(Book) Population and Poverty:The Real Score

(Excerpts from the book)

The public debate on the population issue – long settled in most of the developing world– remains unresolved in the Philippines. We aim in this paper to contribute to the debate,in particular to highlight the role the government must play to face up to thisdevelopment challenge.

On one extreme, there are those who say that there is no population problem and, hence, that there is nothing the government needs to do about it. On the other, some view population growth as the principal cause of poverty that would justify the government resorting to draconian and coercive measures to deal with the problem (e.g., denial of basic services and subsidies to families with more than two children).

We consider these extreme views and arrive at what we think is a balanced, more reasoned and, hopefully, more widely acceptable position. Our review of the extensiveliterature and our analysis of relevant empirical data lead us to the following key messages:

Poverty is a complex phenomenon, and many factors are responsible for it. Rapid population growth alone cannot explain poverty. Bad governance, high wealth and income inequality and weak economic growth are the main causes. But rapid population growth and high fertility rates, especially among the poor, do exacerbate poverty and make it harder for the government to address it. The government’s target of reducing poverty incidence to 20% or lower by 2010 would not be feasible, given historical growth rates of population and the economy.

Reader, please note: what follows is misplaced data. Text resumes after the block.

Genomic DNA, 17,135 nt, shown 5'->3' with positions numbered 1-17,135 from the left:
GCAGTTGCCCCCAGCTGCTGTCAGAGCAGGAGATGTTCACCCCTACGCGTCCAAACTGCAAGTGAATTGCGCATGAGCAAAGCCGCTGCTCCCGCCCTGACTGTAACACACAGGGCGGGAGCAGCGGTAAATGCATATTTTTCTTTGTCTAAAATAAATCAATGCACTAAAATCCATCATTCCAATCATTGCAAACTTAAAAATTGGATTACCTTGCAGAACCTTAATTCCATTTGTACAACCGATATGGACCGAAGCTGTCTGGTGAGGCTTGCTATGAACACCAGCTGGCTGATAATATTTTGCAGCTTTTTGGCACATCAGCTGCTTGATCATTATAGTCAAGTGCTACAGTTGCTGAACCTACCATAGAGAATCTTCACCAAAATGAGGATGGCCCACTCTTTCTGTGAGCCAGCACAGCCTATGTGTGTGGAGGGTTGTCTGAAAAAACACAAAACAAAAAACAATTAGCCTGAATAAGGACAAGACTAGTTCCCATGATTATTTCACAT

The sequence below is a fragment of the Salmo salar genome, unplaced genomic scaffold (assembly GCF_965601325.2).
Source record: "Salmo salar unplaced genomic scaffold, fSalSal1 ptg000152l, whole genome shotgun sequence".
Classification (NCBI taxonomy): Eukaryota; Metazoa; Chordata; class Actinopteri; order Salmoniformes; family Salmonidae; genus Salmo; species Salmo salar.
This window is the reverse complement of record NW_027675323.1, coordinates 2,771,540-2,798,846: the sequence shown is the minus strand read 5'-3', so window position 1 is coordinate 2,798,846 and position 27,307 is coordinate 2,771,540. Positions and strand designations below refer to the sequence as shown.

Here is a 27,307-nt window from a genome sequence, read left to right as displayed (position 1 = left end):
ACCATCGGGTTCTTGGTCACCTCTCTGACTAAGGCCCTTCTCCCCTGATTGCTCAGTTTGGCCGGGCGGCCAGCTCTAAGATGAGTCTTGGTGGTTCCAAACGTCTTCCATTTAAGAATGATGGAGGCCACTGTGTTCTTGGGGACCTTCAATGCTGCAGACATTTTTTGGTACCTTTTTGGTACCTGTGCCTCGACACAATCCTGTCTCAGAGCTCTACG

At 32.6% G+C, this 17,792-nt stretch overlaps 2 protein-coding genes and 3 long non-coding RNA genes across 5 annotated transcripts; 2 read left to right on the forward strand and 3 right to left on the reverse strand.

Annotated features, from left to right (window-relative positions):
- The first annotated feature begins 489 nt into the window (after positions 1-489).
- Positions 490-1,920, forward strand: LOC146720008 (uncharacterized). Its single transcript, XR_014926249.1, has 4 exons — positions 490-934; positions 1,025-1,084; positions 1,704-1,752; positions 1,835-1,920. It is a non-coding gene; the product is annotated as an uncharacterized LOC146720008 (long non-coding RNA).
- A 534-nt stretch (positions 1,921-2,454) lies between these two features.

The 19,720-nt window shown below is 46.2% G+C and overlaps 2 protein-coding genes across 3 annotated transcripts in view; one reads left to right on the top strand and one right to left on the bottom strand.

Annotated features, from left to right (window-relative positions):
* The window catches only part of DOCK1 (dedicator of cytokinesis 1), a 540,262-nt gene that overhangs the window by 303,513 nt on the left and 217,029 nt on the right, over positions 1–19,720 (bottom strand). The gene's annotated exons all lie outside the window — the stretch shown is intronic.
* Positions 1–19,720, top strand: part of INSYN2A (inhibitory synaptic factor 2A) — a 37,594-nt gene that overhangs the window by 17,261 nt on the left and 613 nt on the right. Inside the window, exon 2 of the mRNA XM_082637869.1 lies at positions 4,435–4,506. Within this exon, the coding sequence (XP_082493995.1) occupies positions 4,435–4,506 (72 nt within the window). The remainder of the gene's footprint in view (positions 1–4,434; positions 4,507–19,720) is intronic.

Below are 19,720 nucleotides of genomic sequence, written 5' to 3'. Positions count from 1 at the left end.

Time and again, Filipino women across all socioeconomic classes have expressed their desire for fewer children. But many, particularly the poor andthe less educated among them, have more children than they want and are unable to achieve their desired number of children. Moreover, an overwhelming majority of Filipinos have affirmed the importance of the ability to plan one’s family or control one’s fertility, and believe that rapid population growth impedes the country’s development.

An unequivocal and coherent national population policy – backed by an adequately funded family planning program that provides accurate information and enables access to methods of contraception of choice – is pro-poor, pro-women, pro-people, and pro-life. Any government that cares aboutthe poor cannot be blind to the fact that many of them have no access to effective family planning services.

Good population policy and programs are not costly and, based on the results of surveys, are likely to be widely welcomed. But political will and commitment are needed to make them effective.

The threat of the so-called “demographic winter” (birth dearth, aging, etc.) for the Philippines is greatly exaggerated, and using it as an argument against a sensible population policy is a plain and simple scare tactic.

(Click on the link below to download and view the rest of the book)

Source: http://www.scribd.com/doc/39247790/UP-School-of-Economics-Population-and-Poverty-the-Real-Score


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